Over this past year, the floodgates have opened for sexual assault allegations against those who were once protected by their stature in the media, Hollywood, and Congress. As a result, various individuals face the threat of career destruction or jail time. However, many people still fail to grasp that there are still millions of victims of sexual assault across the country. They are not famous and do not have a team of reporters at their disposal to give them a voice. Too often, they face the trials and tribulations that come with sexual assault, scared and alone.
That is why I decided to interview Savannah Lindquist. After reading her article in the Washington Examiner, “Don’t victimize me, empower me with the Second Amendment: An appeal from a sexual assault survivor,” I wanted to understand her message and create awareness of the victims who we don’t highlight.
Lindquist, a supporter of the Second Amendment who serves as the North American communications chair with Ladies of Liberty Alliance, has been brave enough to raise awareness by speaking out about what happened to her.
“As a society, it’s unfortunately really hard to talk about rape and sexual assault,” Lindquist says. “We tend to think it could never happen to us or to someone that you love and that you care about. Rape is just something that you see on Law & Order SVU or something you see on the news…. So, I think it’s really important that people tell their stories when they’re comfortable doing so. That’s a lot of the reason why I chose to come out and talk about what happened to me.”
Since Lindquist’s incident happened on-campus, we first talked about what colleges currently do to allow for better defensive measures against would-be rapists. Lindquist explained that the counter-measures taken by many colleges, though well-intentioned, are wholly inadequate. “I am allowed to carry mace with me, but as a lot of other people know, that’s not always enough.”
Speaking about the police call boxes that dot around numerous campuses across the U.S., Lindquist thinks it is “a bit naive” of universities to think they would constitute an adequate solution to the problem. She says her former university was rather proud of the boxes, however, boasting that the police responded to calls from them in mere minutes. “The quickest police officer can only move so fast,” Lindquist says. “From the moment that I knew that I was no longer in control of the situation and something really bad was going to happen to me, to the point that I became a victim of rape, we weren’t talking minutes. We were talking seconds.”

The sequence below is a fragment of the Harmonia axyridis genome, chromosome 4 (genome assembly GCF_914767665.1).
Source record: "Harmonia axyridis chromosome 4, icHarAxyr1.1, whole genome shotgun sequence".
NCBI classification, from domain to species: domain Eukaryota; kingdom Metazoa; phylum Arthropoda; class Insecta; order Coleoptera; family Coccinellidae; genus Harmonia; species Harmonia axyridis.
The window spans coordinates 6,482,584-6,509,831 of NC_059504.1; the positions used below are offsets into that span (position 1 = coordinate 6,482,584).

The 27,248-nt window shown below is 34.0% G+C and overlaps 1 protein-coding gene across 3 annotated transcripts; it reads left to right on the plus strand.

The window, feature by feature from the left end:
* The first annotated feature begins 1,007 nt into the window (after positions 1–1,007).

Addressing the concept of “rape culture,” which is often portrayed as the belief that American institutions, like colleges, hold cultural tendencies that normalize and trivialize rape, Lindquist agrees that sexual assault is indeed a prominent issue for many universities, without adopting the above definition. “If you look at the data, women in college, ages 18 to 24 are three times more likely to be sexually assaulted than women in general.”
She also delves into the issue of ensuring that women can adequately defend themselves. “Sexual assault is an epidemic on college campuses, but for some reason, we aren’t allowing young, law-abiding men and women to defend themselves from these attacks.”
Lindquist, a staunch supporter of campus carry, said multiple times throughout the interview that her inability to do carry a firearm on her own campus left her feeling defenseless. “When I was raped, my attacker took away my right to choose how I treated my own body. I wasn’t given that right. That’s what made me a victim in that instance. By telling me that I am somehow not responsible enough to be able to defend myself, even though I have had a concealed carry permit since I was 21…. Even though I am able to defend myself in a movie theater and in most restaurants and all of these public places, the second I step on campus, all of the sudden, I’m not responsible enough to defend myself anymore. That is, in my mind, victimizing me all over again. It’s telling me that I am not worthy of having the choice of how to defend myself.”
“Something has to be done” about the trend of sexual assaults on-campus, Lindquist says. “We have a culture right now where people are finally starting to feel comfortable [about speaking out]…We recognize that this is an issue, but we’re not doing anything to empower women to defend themselves. I don’t believe that my right to self-defense should be up for debate.”
Lindquist stressed throughout the interview that, despite the scars she carries, she will always do everything she can to empower women. She said she would seek to give them the security that so many campuses had been denying them for so long. After interviewing Savannah, I can say for certain that her eyes are on the prize. Ms. Lindquist is indeed someone to keep an eye on in the future, as a brilliant activist who is a thoughtful voice for the voiceless.